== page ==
Objections from judges prompted the Judicial Council's legislation committee to delay a vote Thursday on a proposal to give it the authority to decide which courts should get new judgeships.

     The production company behind "American Idol" and "So you Think You Can Dance" has filed for bankruptcy protection to shield it from at least $500 million in unpaid debt.

     If Hillary Clinton wants to become president more than she wants to be the star of her own show, she'll run with Bernie Sanders as her vice president.
     Bernie is the only Democrat who could capture the votes of millions of Donald Trump's supporters -- and young Democrats.
     That would crush the Republicans, no matter who The Donald runs with.
     It would swing the election, and possibly the Congress.
     Do Democrats really want to win?
     And if not, why not?
     And speaking of vice presidents, who in his right mind would want to be Trump's vice president?
     A man or woman who really wants to be a public servant — and elected officials, even the president, are, pardon me for stating what is no longer obvious, elected to serve the public.
     My favorite president at the moment is John Quincy Adams, our only president who ran for a seat in the House of Representatives after he left office. (He won.)
     When criticized for this, J.Q. said it was no shame for a president to serve in a lower office, "even as a selectman of his town."
     John Quincy was our only president who died on the House floor. More or less.
     In 1846, while the House was discussing how to honor military officers who had made war on Mexico, Adams, who'd opposed the war, stood up and shouted, "No!"
     He suffered a cerebral hemorrhage and collapsed, and died two days later.
     Can you imagine any former president today running for a seat in the House?
     Or for a selectboard?
     Of course not.
     Jimmy Carter, maybe. Barack Obama, maybe.
     But not Hillary. Not Trump. Because they have to be the star.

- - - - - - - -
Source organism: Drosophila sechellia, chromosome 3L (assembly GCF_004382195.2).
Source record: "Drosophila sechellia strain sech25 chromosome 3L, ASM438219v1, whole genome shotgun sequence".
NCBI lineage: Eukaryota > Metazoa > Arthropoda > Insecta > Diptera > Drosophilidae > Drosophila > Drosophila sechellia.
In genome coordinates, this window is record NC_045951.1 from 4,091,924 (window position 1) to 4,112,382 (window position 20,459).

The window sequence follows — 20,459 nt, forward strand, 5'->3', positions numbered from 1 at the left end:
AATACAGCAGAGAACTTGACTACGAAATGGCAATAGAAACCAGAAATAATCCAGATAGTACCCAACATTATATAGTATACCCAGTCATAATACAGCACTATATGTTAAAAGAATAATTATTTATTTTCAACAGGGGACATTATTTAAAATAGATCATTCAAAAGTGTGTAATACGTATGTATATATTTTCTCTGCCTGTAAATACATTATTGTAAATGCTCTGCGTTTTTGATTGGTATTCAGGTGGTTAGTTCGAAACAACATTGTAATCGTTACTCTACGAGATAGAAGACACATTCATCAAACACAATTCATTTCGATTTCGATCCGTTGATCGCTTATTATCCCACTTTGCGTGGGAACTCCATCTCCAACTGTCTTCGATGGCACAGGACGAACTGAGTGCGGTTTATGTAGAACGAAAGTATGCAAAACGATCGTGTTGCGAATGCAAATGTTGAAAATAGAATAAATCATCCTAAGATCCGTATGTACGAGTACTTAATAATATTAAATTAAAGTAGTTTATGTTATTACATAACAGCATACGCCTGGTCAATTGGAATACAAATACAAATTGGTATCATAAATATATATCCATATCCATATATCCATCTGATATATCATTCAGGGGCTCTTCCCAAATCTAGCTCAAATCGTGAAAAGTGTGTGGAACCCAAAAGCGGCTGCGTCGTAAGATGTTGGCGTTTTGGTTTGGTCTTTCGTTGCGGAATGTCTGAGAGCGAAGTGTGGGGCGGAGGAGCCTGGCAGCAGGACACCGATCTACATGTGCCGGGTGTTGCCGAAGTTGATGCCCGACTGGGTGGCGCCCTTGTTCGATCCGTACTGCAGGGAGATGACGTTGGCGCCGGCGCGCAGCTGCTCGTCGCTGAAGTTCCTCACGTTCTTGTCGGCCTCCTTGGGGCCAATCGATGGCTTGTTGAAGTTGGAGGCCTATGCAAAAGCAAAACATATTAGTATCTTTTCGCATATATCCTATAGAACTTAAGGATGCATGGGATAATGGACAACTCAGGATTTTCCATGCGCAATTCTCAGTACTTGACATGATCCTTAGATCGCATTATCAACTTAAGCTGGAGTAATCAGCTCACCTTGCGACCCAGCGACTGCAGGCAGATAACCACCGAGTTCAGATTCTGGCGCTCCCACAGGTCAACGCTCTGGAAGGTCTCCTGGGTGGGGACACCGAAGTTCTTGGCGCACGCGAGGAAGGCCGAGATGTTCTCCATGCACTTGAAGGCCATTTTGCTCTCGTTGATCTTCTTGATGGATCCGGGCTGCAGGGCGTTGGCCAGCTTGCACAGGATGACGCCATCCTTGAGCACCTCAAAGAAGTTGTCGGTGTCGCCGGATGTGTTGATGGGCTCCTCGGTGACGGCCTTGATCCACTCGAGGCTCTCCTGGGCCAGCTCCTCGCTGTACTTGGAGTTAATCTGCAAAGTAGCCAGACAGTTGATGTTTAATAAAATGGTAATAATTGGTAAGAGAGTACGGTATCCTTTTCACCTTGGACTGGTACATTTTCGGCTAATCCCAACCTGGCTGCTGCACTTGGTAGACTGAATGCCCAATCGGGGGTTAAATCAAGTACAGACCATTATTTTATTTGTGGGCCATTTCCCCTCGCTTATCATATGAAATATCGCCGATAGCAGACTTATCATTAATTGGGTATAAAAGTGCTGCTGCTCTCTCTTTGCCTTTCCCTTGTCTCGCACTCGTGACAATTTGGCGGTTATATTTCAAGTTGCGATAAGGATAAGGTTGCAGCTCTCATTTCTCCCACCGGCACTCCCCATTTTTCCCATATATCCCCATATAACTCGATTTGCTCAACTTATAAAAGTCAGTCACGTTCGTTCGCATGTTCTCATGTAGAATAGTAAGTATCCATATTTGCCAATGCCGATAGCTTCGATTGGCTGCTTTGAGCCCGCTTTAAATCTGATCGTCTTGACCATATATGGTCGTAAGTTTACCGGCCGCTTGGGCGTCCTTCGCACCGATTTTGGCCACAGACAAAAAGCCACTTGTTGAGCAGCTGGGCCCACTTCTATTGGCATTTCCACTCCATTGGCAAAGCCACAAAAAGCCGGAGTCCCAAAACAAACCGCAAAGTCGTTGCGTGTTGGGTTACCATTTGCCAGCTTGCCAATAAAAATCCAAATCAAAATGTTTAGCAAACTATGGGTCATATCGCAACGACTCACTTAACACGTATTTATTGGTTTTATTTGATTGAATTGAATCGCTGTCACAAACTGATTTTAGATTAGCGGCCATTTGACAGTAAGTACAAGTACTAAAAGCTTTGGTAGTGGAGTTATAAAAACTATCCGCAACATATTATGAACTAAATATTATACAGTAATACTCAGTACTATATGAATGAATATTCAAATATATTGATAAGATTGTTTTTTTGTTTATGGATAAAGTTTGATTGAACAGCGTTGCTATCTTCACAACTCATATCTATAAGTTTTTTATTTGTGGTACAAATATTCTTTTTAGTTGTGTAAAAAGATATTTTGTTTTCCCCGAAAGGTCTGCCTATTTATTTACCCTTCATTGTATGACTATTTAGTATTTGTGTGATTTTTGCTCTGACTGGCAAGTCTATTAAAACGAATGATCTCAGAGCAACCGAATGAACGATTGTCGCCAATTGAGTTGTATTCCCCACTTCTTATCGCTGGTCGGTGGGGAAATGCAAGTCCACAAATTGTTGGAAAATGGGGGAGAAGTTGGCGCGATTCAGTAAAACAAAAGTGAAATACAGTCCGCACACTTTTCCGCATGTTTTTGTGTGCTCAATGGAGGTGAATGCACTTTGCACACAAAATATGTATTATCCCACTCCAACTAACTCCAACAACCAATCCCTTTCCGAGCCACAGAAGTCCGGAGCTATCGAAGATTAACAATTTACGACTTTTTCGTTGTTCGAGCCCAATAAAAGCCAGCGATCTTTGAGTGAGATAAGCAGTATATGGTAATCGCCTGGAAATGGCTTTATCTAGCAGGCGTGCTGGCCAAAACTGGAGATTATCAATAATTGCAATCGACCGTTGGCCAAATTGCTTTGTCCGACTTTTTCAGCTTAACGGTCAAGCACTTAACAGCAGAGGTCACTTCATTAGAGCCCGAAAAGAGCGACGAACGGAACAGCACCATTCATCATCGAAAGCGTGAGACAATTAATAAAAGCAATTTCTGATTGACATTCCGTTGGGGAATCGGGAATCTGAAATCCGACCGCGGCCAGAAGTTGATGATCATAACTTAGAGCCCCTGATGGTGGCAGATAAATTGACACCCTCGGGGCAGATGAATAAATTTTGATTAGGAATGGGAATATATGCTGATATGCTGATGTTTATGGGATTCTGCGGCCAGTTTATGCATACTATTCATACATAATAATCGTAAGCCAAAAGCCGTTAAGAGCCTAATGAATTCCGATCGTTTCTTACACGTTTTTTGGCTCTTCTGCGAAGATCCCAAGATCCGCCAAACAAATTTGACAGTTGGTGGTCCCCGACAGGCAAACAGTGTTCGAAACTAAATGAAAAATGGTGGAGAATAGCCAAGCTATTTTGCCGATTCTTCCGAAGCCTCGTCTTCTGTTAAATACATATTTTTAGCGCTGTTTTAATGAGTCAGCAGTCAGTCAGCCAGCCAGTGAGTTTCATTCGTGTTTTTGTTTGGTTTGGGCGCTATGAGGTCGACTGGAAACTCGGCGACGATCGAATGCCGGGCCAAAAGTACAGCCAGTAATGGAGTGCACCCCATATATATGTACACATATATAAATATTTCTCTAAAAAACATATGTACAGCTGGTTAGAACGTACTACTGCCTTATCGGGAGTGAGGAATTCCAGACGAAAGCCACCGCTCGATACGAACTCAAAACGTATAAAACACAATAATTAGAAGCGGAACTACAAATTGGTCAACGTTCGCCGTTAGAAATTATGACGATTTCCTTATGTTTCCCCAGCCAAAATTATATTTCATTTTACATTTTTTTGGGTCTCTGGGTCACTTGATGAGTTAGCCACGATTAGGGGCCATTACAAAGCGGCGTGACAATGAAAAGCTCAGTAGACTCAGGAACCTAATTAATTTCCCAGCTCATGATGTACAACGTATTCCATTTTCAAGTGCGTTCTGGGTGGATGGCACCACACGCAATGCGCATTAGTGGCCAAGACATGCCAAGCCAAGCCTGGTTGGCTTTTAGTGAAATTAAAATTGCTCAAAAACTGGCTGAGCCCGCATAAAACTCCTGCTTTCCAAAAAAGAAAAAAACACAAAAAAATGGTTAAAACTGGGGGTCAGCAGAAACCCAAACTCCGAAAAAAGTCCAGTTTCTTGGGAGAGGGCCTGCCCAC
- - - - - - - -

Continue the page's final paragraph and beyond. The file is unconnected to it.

Hillary is willing to throw the election to a neo-fascist know-nothing who will destroy the worthy causes for which Hillary has fought for 40 years — rather than share the stage with a man who could hand her on a platter the prize she has sought all her life.
     That's stupid. Typical Democrat.
     Trump — well, let's see who he picks for veep. But when he does so, I ask, can you imagine Trump running for vice president?
     Do you think he really wants to serve us?
     Or does he just want us to stroke him?
     Read Roman history, my friends. Read about Caligula, and Nero, and Elagabalus.
     Contrast and compare.
     This will count on the final exam.
     Inchoate anger stalks our land.
     It's scary — to brown folks, to black folks, to young people, to tens of millions of white folks — to anyone who reads history.
     Bernie is the only guy who can channel these millions of people's rage — to Hillary.
     He's the only Democrat who can turn out the vote.
     And turnout — not anything else — will win or lose this election.
     People are right to be angry.
     Our government is corrupted by money from top to bottom, and that includes the Supreme Court.
     I never liked Clarence Thomas, though I give him credit for this: When I learned that he'd accepted a gift of $800 worth of snow tires, while he sat on the Supreme Court, he taught me how cheaply our government can be bought.
     I like Donald Trump more than I like Clarence Thomas.
     Let's say I hate him less.
     Because Trump steps right out and shows how vile he is, and has fun doing it. While Justice Thomas hides in bitter silence, and seems to hate the system that made him what he is.
     Get out there and vote.

     Employment costs paid to civilian workers in the United States rose at a slightly faster pace in the first quarter of 2016 than at the end of last year. 

     French officials have unveiled a humanoid diving robot that they hope will give a big artificial hand to the practice of underwater archaeology.

     A lawmaker making headway on his plan to study "drugged driving" joked that Michigan will be a leader in an area where other states picked a legal limit for driving under the influence of marijuana "out of their ass."